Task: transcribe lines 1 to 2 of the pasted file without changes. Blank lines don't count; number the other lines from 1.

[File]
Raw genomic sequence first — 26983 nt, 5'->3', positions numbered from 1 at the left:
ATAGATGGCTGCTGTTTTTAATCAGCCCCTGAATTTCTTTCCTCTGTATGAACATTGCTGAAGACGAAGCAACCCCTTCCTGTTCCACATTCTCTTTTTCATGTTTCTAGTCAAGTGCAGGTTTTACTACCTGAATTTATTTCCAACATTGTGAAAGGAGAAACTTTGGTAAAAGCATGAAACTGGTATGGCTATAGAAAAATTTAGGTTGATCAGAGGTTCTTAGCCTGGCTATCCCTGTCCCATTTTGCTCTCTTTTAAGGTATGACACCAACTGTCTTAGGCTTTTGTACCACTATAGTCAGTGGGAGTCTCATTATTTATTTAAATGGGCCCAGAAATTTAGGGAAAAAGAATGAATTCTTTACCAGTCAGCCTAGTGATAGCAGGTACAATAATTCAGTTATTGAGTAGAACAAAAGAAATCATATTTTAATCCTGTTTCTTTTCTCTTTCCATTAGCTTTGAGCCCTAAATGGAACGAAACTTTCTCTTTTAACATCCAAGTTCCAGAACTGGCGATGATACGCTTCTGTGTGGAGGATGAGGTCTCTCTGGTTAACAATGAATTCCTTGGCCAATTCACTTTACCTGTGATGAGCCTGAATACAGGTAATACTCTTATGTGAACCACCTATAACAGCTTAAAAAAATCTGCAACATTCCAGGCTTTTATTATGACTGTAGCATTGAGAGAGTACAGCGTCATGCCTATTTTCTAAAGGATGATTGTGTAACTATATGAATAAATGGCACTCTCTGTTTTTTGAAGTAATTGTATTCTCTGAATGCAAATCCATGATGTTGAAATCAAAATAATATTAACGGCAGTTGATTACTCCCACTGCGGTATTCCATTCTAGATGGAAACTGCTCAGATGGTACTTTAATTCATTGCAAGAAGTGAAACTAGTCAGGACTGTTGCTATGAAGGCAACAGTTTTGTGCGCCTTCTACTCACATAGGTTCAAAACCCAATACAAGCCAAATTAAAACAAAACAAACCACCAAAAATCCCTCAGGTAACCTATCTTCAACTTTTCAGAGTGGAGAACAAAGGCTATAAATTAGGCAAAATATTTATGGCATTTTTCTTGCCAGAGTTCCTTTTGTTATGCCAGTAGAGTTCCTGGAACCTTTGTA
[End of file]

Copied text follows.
Raw genomic sequence first — 26983 nt, 5'->3', positions numbered from 1 at the left:
ATAGATGGCTGCTGTTTTTAATCAGCCCCTGAATTTCTTTCCTCTGTATGAACATTGCTGAAGACGAAGCAACCCCTTCCTGTTCCACATTCTCTTTTTCATGTTTCTAGTCAAGTGCAGGTTTTACTACCTGAATTTATTTCCAACATTGTGAAAGGAGAAACTTTGGTAAAAGCATGAAACTGGTATGGCTATAGAAAAATTTAGGTTGATCAGAGGTTCTTAGCCTGGCTATCCCTGTCCCATTTTGCTCTCTTTTAAGGTATGACACCAACTGTCTTAGGCTTTTGTACCACTATAGTCAGTGGGAGTCTCATTATTTATTTAAATGGGCCCAGAAATTTAGGGAAAAAGAATGAATTCTTTACCAGTCAGCCTAGTGATAGCAGGTACAATAATTCAGTTATTGAGTAGAACAAAAGAAATCATATTTTAATCCTGTTTCTTTTCTCTTTCCATTAGCTTTGAGCCCTAAATGGAACGAAACTTTCTCTTTTAACATCCAAGTTCCAGAACTGGCGATGATACGCTTCTGTGTGGAGGATGAGGTCTCTCTGGTTAACAATGAATTCCTTGGCCAATTCACTTTACCTGTGATGAGCCTGAATACAGGTAATACTCTTATGTGAACCACCTATAACAGCTTAAAAAAATCTGCAACATTCCAGGCTTTTATTATGACTGTAGCATTGAGAGAGTACAGCGTCATGCCTATTTTCTAAAGGATGATTGTGTAACTATATGAATAAATGGCACTCTCTGTTTTTTGAAGTAATTGTATTCTCTGAATGCAAATCCATGATGTTGAAATCAAAATAATATTAACGGCAGTTGATTACTCCCACTGCGGTATTCCATTCTAGATGGAAACTGCTCAGATGGTACTTTAATTCATTGCAAGAAGTGAAACTAGTCAGGACTGTTGCTATGAAGGCAACAGTTTTGTGCGCCTTCTACTCACATAGGTTCAAAACCCAATACAAGCCAAATTAAAACAAAACAAACCACCAAAAATCCCTCAGGTAACCTATCTTCAACTTTTCAGAGTGGAGAACAAAGGCTATAAATTAGGCAAAATATTTATGGCATTTTTCTTGCCAGAGTTCCTTTTGTTATGCCAGTAGAGTTCCTGGAACCTTTGTA